1. T. J. Webster and E. S. Ahn, “Nanostructured biomaterials for tissue engineering bone,” Advances in Biochemical Engineering/Biotechnology, vol. 103, pp. 275–308, 2007. View at Publisher · View at Google Scholar · View at Scopus
  2. V. Leung and F. Ko, “Biomedical applications of nanofibers,” Polymers for Advanced Technologies, vol. 22, no. 3, pp. 350–365, 2011. View at Publisher · View at Google Scholar · View at Scopus
  3. L. T. H. Nguyen, S. Chen, N. K. Elumalai et al., “Biological, chemical, and electronic applications of nanofibers,” Macromolecular Materials and Engineering, vol. 298, no. 8, pp. 822–867, 2013.
  4. N. Sultana and T. H. Khan, “Water absorption and diffusion characteristics of nanohydroxyapatite (nHA) and poly(hydroxybutyrate-co-hydroxyvalerate-) based composite tissue engineering scaffolds and nonporous thin films,” Journal of Nanomaterials, vol. 2013, Article ID 479109, 8 pages, 2013. View at Publisher · View at Google Scholar · View at Scopus
  5. T. Sun, T. H. Khan, and N. Sultana, “Fabrication and in vitro evaluation of nanosized hydroxyapatite/Chitosan-based tissue engineering scaffolds,” Journal of Nanomaterials, vol. 2014, Article ID 194680, 8 pages, 2014. View at Publisher · View at Google Scholar
  6. L. A. Bosworth and S. Downes, “Acetone, a sustainable solvent for electrospinning poly(ε-caprolactone) fibres: effect of varying parameters and solution concentrations on fibre diameter,” Journal of Polymers and the Environment, vol. 20, no. 3, pp. 879–886, 2012. View at Publisher · View at Google Scholar · View at Scopus
  7. A. Cipitria, A. Skelton, T. R. Dargaville, P. D. Dalton, and D. W. Hutmacher, “Design, fabrication and characterization of PCL electrospun scaffolds—a review,” Journal of Materials Chemistry, vol. 21, no. 26, pp. 9419–9453, 2011. View at Publisher · View at Google Scholar · View at Scopus
  8. L. S. Nair and C. T. Laurencin, “Biodegradable polymers as biomaterials,” Progress in Polymer Science, vol. 32, no. 8-9, pp. 762–798, 2007. View at Publisher · View at Google Scholar · View at Scopus
  9. C. H. Kim, M. S. Khil, H. Y. Kim, H. U. Lee, and K. Y. Jahng, “An improved hydrophilicity via electrospinning for enhanced cell attachment and proliferation,” Journal of Biomedical Materials Research B: Applied Biomaterials, vol. 78, no. 2, pp. 283–290, 2005.
  10. W. Song, D. C. Markel, S. Wang, T. Shi, G. Mao, and W. Ren, “Electrospun polyvinyl alcohol-collagen-hydroxyapatite nanofibers: a biomimetic extracellular matrix for osteoblastic cells,” Nanotechnology, vol. 23, no. 11, Article ID 115101, 2012. View at Publisher · View at Google Scholar · View at Scopus
  11. Y. Zhang, J. R. Venugopal, A. El-Turki, S. Ramakrishna, B. Su, and C. T. Lim, “Electrospun biomimetic nanocomposite nanofibers of hydroxyapatite/chitosan for bone tissue engineering,” Biomaterials, vol. 29, no. 32, pp. 4314–4322, 2008. View at Publisher · View at Google Scholar · View at Scopus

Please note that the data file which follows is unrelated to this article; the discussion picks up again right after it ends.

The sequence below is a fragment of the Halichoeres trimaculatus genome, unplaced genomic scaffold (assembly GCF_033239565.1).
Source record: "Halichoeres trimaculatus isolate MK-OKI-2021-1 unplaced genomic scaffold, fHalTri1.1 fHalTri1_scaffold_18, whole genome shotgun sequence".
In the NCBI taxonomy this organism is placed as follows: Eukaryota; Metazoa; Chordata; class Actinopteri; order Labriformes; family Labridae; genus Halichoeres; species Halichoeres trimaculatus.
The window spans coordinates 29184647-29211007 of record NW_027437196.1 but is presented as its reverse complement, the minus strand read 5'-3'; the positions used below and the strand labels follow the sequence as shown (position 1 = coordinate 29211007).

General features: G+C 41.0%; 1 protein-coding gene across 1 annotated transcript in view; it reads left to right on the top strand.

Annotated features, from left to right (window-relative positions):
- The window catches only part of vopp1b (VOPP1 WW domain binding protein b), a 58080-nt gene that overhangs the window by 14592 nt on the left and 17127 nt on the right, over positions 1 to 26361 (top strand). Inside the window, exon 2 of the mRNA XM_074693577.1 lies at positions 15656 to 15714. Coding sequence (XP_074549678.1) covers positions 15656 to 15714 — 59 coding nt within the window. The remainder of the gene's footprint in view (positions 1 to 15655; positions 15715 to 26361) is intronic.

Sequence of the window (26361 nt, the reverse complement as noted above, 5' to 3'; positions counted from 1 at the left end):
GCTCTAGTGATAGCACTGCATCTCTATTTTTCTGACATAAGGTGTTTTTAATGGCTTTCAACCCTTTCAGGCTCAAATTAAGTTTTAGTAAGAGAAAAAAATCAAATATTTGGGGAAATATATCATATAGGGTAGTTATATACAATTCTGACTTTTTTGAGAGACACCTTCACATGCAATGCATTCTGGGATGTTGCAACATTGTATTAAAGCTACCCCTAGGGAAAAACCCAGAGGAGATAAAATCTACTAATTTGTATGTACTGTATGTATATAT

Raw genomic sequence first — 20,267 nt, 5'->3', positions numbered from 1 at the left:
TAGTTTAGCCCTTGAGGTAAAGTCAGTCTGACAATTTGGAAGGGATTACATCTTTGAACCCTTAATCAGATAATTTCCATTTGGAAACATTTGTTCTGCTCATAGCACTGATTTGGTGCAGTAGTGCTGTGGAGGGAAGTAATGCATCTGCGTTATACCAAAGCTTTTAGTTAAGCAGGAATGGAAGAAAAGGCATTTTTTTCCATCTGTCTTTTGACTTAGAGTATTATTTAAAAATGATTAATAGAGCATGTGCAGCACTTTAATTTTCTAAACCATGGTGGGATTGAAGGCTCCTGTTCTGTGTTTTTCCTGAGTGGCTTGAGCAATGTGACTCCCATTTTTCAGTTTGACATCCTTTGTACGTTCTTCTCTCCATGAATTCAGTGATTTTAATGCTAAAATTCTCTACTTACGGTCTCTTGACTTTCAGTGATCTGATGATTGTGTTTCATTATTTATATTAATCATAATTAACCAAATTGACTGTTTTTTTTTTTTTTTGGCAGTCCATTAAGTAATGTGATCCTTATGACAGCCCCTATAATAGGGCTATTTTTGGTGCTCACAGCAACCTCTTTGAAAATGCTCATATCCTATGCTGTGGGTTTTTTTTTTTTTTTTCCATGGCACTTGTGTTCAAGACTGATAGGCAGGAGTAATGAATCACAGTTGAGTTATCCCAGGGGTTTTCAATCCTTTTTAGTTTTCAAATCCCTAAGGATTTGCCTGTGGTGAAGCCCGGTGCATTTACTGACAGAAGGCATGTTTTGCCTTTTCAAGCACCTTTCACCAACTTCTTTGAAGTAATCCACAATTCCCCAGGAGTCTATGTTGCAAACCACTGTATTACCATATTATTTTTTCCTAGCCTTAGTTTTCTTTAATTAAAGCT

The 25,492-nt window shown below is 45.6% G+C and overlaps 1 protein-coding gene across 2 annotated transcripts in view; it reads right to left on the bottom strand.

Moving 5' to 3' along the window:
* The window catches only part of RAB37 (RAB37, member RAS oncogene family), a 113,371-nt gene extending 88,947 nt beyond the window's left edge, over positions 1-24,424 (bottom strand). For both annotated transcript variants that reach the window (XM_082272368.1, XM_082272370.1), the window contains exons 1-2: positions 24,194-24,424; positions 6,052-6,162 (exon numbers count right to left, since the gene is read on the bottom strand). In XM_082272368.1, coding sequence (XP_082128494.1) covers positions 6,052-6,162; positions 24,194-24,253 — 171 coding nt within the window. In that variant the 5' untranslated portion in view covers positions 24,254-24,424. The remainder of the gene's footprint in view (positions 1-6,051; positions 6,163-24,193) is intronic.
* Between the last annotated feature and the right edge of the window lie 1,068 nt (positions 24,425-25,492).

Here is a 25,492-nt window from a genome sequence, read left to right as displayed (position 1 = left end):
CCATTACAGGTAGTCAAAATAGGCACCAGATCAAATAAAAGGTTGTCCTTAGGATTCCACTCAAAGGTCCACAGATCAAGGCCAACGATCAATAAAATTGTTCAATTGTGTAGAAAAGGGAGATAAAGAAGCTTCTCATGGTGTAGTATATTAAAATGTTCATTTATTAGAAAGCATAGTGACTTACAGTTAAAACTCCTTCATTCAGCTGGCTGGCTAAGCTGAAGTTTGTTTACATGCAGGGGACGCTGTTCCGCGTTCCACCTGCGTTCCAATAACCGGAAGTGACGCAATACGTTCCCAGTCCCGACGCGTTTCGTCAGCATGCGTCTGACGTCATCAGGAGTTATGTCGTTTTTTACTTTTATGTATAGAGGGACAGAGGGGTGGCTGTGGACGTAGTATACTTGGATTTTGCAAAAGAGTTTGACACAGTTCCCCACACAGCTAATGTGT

12. H. Kim, H. Lee, and J. C. Knowles, “Electrospinning biomedical nanocomposite fibers of hydroxyapatite/poly(lactic acid) for bone regeneration,” Journal of Biomedical Materials Research A, vol. 79, no. 3, pp. 643–649, 2006. View at Publisher · View at Google Scholar · View at Scopus
  13. M. I. Hassan, M. Mokhtar, N. Sultana, and T. H. Khan, “Production of hydroxyapatite(HA) nanoparticle and HA/PCL tissue engineering scaffolds for bone tissue engineering,” in Proceedings of the 2nd IEEE-EMBS Conference on Biomedical Engineering and Sciences (IECBES '12), pp. 239–242, December 2012. View at Publisher · View at Google Scholar · View at Scopus
  14. W. Y. Zhou, M. Wang, W. L. Cheung, B. C. Guo, and D. M. Jia, “Synthesis of carbonated hydroxyapatite nanospheres through nanoemulsion,” Journal of Materials Science: Materials in Medicine, vol. 19, no. 1, pp. 103–110, 2008. View at Publisher · View at Google Scholar · View at Scopus
  15. T. Kokubo, H. Kim, and M. Kawashita, “Novel bioactive materials with different mechanical properties,” Biomaterials, vol. 24, no. 13, pp. 2161–2175, 2003. View at Publisher · View at Google Scholar · View at Scopus
  16. B. Rai, S. H. Teoh, and K. H. Ho, “An in vitro evaluation of PCL-TCP composites as delivery systems for platelet-rich plasma,” Journal of Controlled Release, vol. 107, no. 2, pp. 330–342, 2005. View at Publisher · View at Google Scholar · View at Scopus
  17. M. Kharaziha, M. H. Fathi, and H. Edris, “Development of novel aligned nanofibrous composite membranes for guided bone regeneration,” Journal of the Mechanical Behavior of Biomedical Materials, vol. 24, pp. 9–20, 2013. View at Publisher · View at Google Scholar · View at Scopus
  18. P. Wutticharoenmongkol, N. Sanchavanakit, P. Pavasant, and P. Supaphol, “Preparation and characterization of novel bone scaffolds based on electrospun polycaprolactone fibers filled with nanoparticles,” Macromolecular Bioscience, vol. 6, no. 1, pp. 70–77, 2006. View at Publisher · View at Google Scholar · View at Scopus
  19. M. V. Jose, V. Thomas, K. T. Johnson, D. R. Dean, and E. Nyairo, “Aligned PLGA/HA nanofibrous nanocomposite scaffolds for bone tissue engineering,” Acta Biomaterialia, vol. 5, no. 1, pp. 305–315, 2009. View at Publisher · View at Google Scholar · View at Scopus
  20. F. Yang, J. G. C. Wolke, and J. A. Jansen, “Biomimetic calcium phosphate coating on electrospun poly(ε-caprolactone) scaffolds for bone tissue engineering,” Chemical Engineering Journal, vol. 137, no. 1, pp. 154–161, 2008. View at Publisher · View at Google Scholar · View at Scopus
  21. C. Xu, F. Yang, S. Wang, and S. Ramakrishna, “In vitro study of human vascular endothelial cell function on materials with various surface roughness,” Journal of Biomedical Materials Research A, vol. 71, no. 1, pp. 154–161, 2004. View at Publisher · View at Google Scholar · View at Scopus
  22. V. Thomas, D. R. Dean, M. V. Jose, B. Mathew, S. Chowdhury, and Y. K. Vohra, “Nanostructured biocomposite scaffolds based on collagen coelectrospun with nanohydroxyapatite,” Biomacromolecules, vol. 8, no. 2, pp. 631–637, 2007. View at Publisher · View at Google Scholar · View at Scopus